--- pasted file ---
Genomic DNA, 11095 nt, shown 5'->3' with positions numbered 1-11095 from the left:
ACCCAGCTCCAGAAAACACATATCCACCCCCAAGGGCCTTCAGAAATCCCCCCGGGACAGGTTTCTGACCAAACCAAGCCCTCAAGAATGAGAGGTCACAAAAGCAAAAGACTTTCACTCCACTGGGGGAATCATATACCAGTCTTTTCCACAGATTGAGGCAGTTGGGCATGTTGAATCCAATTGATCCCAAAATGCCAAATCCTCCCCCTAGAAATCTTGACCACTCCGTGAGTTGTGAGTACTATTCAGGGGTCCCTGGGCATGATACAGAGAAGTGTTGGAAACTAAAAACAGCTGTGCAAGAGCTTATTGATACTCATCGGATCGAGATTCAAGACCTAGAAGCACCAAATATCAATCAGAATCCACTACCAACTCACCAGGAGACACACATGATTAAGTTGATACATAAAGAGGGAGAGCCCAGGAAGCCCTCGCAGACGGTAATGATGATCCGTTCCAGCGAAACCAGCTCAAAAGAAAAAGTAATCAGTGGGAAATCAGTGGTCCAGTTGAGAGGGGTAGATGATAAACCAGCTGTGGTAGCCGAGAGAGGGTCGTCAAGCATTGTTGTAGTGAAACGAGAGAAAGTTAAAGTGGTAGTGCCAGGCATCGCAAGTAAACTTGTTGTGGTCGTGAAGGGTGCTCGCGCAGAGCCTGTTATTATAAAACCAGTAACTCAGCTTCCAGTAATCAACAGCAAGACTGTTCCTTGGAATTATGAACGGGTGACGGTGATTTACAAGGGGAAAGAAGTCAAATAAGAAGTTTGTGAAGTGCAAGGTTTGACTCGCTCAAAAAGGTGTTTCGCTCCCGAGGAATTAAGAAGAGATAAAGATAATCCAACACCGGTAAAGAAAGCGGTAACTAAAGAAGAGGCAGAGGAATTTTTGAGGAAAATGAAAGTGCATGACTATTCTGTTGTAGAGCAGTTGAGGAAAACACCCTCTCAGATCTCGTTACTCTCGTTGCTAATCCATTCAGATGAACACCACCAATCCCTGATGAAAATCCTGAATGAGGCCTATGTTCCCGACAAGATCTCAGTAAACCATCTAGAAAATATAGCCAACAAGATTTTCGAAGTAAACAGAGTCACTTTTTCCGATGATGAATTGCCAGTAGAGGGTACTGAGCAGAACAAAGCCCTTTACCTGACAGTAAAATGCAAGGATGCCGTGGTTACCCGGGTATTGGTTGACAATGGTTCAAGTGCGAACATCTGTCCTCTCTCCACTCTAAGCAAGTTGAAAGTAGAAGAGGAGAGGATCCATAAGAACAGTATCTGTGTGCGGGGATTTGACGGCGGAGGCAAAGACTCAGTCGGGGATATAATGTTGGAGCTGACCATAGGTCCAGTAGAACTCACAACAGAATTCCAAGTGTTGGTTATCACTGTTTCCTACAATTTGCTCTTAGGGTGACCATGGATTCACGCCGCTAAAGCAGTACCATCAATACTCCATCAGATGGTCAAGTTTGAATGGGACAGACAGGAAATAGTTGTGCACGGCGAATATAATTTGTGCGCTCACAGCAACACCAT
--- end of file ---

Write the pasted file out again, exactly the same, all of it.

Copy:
Genomic DNA, 11095 nt, shown 5'->3' with positions numbered 1-11095 from the left:
ACCCAGCTCCAGAAAACACATATCCACCCCCAAGGGCCTTCAGAAATCCCCCCGGGACAGGTTTCTGACCAAACCAAGCCCTCAAGAATGAGAGGTCACAAAAGCAAAAGACTTTCACTCCACTGGGGGAATCATATACCAGTCTTTTCCACAGATTGAGGCAGTTGGGCATGTTGAATCCAATTGATCCCAAAATGCCAAATCCTCCCCCTAGAAATCTTGACCACTCCGTGAGTTGTGAGTACTATTCAGGGGTCCCTGGGCATGATACAGAGAAGTGTTGGAAACTAAAAACAGCTGTGCAAGAGCTTATTGATACTCATCGGATCGAGATTCAAGACCTAGAAGCACCAAATATCAATCAGAATCCACTACCAACTCACCAGGAGACACACATGATTAAGTTGATACATAAAGAGGGAGAGCCCAGGAAGCCCTCGCAGACGGTAATGATGATCCGTTCCAGCGAAACCAGCTCAAAAGAAAAAGTAATCAGTGGGAAATCAGTGGTCCAGTTGAGAGGGGTAGATGATAAACCAGCTGTGGTAGCCGAGAGAGGGTCGTCAAGCATTGTTGTAGTGAAACGAGAGAAAGTTAAAGTGGTAGTGCCAGGCATCGCAAGTAAACTTGTTGTGGTCGTGAAGGGTGCTCGCGCAGAGCCTGTTATTATAAAACCAGTAACTCAGCTTCCAGTAATCAACAGCAAGACTGTTCCTTGGAATTATGAACGGGTGACGGTGATTTACAAGGGGAAAGAAGTCAAATAAGAAGTTTGTGAAGTGCAAGGTTTGACTCGCTCAAAAAGGTGTTTCGCTCCCGAGGAATTAAGAAGAGATAAAGATAATCCAACACCGGTAAAGAAAGCGGTAACTAAAGAAGAGGCAGAGGAATTTTTGAGGAAAATGAAAGTGCATGACTATTCTGTTGTAGAGCAGTTGAGGAAAACACCCTCTCAGATCTCGTTACTCTCGTTGCTAATCCATTCAGATGAACACCACCAATCCCTGATGAAAATCCTGAATGAGGCCTATGTTCCCGACAAGATCTCAGTAAACCATCTAGAAAATATAGCCAACAAGATTTTCGAAGTAAACAGAGTCACTTTTTCCGATGATGAATTGCCAGTAGAGGGTACTGAGCAGAACAAAGCCCTTTACCTGACAGTAAAATGCAAGGATGCCGTGGTTACCCGGGTATTGGTTGACAATGGTTCAAGTGCGAACATCTGTCCTCTCTCCACTCTAAGCAAGTTGAAAGTAGAAGAGGAGAGGATCCATAAGAACAGTATCTGTGTGCGGGGATTTGACGGCGGAGGCAAAGACTCAGTCGGGGATATAATGTTGGAGCTGACCATAGGTCCAGTAGAACTCACAACAGAATTCCAAGTGTTGGTTATCACTGTTTCCTACAATTTGCTCTTAGGGTGACCATGGATTCACGCCGCTAAAGCAGTACCATCAATACTCCATCAGATGGTCAAGTTTGAATGGGACAGACAGGAAATAGTTGTGCACGGCGAATATAATTTGTGCGCTCACAGCAACACCAT